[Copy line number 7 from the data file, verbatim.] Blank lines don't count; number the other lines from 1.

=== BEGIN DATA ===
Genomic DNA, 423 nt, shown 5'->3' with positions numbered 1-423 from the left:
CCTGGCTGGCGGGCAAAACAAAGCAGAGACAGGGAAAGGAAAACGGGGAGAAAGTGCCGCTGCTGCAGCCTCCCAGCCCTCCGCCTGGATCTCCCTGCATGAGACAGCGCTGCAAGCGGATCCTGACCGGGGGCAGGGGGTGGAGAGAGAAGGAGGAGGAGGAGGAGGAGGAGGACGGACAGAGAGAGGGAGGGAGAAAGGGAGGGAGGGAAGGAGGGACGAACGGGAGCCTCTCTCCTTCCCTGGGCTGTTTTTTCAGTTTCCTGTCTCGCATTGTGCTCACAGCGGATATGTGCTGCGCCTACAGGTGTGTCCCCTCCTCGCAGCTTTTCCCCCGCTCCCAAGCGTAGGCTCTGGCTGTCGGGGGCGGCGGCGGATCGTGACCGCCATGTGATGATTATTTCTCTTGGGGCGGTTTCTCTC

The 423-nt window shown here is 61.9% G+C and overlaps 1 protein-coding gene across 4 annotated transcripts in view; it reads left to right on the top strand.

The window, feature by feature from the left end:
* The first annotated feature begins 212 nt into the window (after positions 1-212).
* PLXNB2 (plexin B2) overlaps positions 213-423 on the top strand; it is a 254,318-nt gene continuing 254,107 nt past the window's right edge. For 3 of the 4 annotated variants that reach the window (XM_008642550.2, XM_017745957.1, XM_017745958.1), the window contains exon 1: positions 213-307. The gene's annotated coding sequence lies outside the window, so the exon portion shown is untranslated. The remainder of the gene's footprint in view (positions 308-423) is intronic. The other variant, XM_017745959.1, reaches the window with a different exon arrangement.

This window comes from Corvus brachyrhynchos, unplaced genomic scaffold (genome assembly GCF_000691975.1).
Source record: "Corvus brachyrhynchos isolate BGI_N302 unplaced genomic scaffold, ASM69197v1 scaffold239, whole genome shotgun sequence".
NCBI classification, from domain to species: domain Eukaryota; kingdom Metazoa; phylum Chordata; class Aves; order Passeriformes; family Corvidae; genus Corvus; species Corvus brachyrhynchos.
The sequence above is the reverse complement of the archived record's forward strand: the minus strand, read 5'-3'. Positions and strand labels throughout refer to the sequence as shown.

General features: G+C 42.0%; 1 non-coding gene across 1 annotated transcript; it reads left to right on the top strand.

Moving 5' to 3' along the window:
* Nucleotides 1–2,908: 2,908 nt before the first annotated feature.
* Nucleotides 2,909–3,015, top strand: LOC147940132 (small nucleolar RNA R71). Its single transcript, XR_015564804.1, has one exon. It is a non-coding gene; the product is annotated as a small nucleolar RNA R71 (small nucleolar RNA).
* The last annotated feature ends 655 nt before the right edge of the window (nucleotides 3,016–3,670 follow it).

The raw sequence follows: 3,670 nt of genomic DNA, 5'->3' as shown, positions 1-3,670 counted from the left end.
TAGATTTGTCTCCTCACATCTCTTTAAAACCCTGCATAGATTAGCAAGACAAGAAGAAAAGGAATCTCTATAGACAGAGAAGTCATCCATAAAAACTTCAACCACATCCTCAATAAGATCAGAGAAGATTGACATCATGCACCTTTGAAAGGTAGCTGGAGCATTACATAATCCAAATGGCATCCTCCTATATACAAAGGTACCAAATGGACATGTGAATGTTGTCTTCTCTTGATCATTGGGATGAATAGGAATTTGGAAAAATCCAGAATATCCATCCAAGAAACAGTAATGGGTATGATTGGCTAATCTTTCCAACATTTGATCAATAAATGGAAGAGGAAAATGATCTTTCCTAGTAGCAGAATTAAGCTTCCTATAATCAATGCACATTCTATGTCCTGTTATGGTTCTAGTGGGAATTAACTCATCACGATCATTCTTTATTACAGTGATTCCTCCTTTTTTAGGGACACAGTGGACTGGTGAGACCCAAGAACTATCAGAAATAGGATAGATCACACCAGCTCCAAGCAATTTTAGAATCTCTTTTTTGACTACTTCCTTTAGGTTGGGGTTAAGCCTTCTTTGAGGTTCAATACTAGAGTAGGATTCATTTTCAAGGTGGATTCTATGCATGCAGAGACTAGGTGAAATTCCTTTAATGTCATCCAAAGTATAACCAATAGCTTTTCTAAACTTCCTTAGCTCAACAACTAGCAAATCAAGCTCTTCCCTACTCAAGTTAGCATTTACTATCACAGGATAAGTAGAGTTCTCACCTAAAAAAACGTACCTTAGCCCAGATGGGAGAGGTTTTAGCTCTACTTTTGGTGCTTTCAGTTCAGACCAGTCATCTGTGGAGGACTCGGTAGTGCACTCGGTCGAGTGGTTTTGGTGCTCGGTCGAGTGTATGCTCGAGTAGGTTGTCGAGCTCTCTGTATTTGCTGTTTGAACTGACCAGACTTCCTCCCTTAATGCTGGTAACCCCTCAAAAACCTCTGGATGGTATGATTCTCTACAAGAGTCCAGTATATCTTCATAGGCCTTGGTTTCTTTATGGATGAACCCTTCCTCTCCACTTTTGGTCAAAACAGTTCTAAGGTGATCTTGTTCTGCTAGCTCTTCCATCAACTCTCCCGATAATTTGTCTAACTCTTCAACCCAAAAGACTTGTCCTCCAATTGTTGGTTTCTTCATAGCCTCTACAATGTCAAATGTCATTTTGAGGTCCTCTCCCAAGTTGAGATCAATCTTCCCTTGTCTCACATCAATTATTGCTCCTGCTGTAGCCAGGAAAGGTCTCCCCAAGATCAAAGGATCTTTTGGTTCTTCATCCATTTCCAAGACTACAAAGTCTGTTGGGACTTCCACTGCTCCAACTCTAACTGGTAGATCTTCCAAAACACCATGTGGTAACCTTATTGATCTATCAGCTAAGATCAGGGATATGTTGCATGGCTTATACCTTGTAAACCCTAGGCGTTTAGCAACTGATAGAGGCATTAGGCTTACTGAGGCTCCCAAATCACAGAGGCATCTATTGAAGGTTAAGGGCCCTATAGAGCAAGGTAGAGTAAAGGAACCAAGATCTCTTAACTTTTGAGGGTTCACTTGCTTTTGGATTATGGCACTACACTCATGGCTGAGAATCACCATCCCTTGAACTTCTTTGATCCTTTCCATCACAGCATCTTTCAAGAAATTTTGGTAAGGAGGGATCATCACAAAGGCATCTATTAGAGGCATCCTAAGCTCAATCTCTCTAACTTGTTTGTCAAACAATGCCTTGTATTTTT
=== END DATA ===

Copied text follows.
This window comes from Corvus brachyrhynchos, unplaced genomic scaffold (genome assembly GCF_000691975.1).